Coming up this Autumn – financial penalties for employers.

With effect from 27 October 2013 an employer who fails to meet their employee obligations may be liable to pay a financial penalty directly to the Government in addition to any compensation awarded by the employment tribunal to the employee.

Interestingly, the worker who has been subject to the breach will not be the beneficiary as the financial penalty is to be paid directly to the Government. And similar to a parking fine, the penalty will be halved if the employer pays it within 21 days of receiving the tribunal’s decision.

The rationale for this latest employment legislative change is to encourage employers to take appropriate steps to and to deter repeated breaches of employment law.

Tribunals will have the discretion to order the employer to pay a penalty of at least 50% of the amount of the Claimant’s financial award subject to a minimum of £100 and a maximum of £5,000 if the tribunal concludes an employer has breached any worker’s right and that the breach had an aggravating factor. Unhelpfully, the legislation does not specify what amounts to an aggravating feature although the explanatory note accompanying the Bill indicated it was likely to be found in cases where the employer’s action was deliberate or committed with malice or where the employer had repeatedly breached the employment rights concerned. We can therefore expect some uncertainty until we see exactly how this this new provision is being exercised by the employment tribunals.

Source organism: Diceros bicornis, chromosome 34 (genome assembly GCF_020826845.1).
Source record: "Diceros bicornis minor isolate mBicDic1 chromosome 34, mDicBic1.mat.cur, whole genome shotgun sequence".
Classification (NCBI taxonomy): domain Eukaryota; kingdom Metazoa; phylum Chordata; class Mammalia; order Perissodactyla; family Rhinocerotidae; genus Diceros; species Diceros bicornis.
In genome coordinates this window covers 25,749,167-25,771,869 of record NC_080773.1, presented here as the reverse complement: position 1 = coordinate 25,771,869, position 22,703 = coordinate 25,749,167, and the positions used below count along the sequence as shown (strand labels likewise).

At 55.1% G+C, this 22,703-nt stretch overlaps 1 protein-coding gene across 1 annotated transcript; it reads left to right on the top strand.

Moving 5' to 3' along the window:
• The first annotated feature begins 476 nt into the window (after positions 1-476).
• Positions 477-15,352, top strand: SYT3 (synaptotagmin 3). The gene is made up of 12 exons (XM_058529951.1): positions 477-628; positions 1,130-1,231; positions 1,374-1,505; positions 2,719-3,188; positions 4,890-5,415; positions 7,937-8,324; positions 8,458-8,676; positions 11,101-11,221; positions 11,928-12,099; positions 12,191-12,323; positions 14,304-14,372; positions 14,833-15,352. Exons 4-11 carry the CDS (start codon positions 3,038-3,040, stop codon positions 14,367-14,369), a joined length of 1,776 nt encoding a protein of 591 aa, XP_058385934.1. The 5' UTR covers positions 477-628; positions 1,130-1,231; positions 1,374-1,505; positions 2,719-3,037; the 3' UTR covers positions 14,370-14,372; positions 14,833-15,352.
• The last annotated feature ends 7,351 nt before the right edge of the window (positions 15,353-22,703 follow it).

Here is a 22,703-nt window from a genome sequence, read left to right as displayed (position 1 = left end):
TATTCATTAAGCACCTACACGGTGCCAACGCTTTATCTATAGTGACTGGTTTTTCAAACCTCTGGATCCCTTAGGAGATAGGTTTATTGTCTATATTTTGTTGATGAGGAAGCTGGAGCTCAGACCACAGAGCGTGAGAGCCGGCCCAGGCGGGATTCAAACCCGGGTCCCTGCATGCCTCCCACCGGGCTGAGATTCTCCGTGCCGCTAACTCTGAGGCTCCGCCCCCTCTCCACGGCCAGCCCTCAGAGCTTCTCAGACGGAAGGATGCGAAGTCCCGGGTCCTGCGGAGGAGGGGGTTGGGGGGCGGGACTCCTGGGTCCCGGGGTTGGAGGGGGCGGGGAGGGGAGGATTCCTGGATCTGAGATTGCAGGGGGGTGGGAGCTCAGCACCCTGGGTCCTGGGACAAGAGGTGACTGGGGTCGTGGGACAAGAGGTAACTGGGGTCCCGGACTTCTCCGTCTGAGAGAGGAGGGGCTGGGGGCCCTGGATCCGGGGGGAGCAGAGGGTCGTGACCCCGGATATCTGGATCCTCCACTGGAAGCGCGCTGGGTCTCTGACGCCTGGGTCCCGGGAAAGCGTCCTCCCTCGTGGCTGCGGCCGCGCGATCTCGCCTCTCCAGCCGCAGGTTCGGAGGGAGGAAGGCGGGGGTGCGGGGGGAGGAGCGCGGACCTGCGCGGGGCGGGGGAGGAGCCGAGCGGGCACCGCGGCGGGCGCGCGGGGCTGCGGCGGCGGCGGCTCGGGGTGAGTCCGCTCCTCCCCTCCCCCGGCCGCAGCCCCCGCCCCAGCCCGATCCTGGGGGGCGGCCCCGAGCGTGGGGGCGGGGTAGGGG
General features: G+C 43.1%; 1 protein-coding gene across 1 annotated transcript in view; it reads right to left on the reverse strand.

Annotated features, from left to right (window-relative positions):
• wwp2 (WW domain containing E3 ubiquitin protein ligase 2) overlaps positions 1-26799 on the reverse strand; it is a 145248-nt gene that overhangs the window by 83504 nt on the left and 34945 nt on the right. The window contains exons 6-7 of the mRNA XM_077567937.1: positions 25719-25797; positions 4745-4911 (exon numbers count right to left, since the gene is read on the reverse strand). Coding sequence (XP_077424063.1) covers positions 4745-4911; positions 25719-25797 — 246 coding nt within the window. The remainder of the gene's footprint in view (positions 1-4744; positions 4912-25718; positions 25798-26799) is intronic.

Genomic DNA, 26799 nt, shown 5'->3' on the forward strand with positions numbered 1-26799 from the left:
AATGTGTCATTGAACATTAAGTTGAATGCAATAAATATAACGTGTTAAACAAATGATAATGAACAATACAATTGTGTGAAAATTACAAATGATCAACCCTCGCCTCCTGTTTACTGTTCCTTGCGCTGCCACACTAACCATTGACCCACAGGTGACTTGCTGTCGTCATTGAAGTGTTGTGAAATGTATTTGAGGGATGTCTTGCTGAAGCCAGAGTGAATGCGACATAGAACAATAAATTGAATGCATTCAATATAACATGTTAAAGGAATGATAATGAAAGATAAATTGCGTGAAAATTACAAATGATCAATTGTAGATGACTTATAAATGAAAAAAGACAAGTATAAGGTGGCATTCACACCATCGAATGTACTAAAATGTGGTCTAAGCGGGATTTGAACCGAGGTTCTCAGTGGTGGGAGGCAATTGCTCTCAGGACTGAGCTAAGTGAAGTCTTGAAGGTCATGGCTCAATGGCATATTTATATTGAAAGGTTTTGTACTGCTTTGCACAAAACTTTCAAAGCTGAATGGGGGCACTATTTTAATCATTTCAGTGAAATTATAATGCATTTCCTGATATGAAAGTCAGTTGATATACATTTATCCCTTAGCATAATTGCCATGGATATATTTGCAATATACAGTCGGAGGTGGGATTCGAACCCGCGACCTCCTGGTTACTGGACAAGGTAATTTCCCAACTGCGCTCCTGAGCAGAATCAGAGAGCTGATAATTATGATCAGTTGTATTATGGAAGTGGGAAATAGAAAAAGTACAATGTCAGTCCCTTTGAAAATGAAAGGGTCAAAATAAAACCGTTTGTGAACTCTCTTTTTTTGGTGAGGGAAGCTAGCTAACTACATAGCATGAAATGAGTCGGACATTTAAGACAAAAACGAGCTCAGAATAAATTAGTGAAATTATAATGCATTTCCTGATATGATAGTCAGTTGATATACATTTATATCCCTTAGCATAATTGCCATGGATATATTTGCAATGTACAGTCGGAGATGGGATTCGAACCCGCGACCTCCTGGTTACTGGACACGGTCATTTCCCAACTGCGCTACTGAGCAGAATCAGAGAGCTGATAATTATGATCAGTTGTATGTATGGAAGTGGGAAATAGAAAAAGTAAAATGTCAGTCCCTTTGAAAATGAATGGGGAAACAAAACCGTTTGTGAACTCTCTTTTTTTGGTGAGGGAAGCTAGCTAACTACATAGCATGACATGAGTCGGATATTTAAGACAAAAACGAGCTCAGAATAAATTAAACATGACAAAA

Apportioning liability between employers

The Employment Appeal Tribunal (EAT) has confirmed in Country Weddings v Crossman that it has no power to apportion liability between the Respondents in a compensation award.

In this case, the Employment Tribunal had decided that the compensation it awarded for breach of the information and consultations obligations in a TUPE transfer should be borne entirely by the transferee.

The EAT overturned this decision and held that the TUPE Regulations provided for liability to be joint and several between transferor and transferee and that if there was any issue as to the relative share of the liability that this was a matter to be determined in the County Court or the High Court under the provisions of the Civil Liability (Contribution) Act 1978.

Insights.

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18th July, 2019

Céline Winham considers recent Supreme Court case which clarifies enforcement of post-termination restrictions in contracts of employment

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17th July, 2019

Fiona McAllister explains the mystery of when and why independent legal advice is required.

Bullying and harassment in the workplace
9th July, 2019

Céline Winham explains what exactly bullying and harassment at work is, what it can mean and your rights.

Perceiving is Believing
4th July, 2019

Céline Winham looks at a recent case and explains that employers must be careful not to make assumptions about the current and future effects of any employee’s medical condition.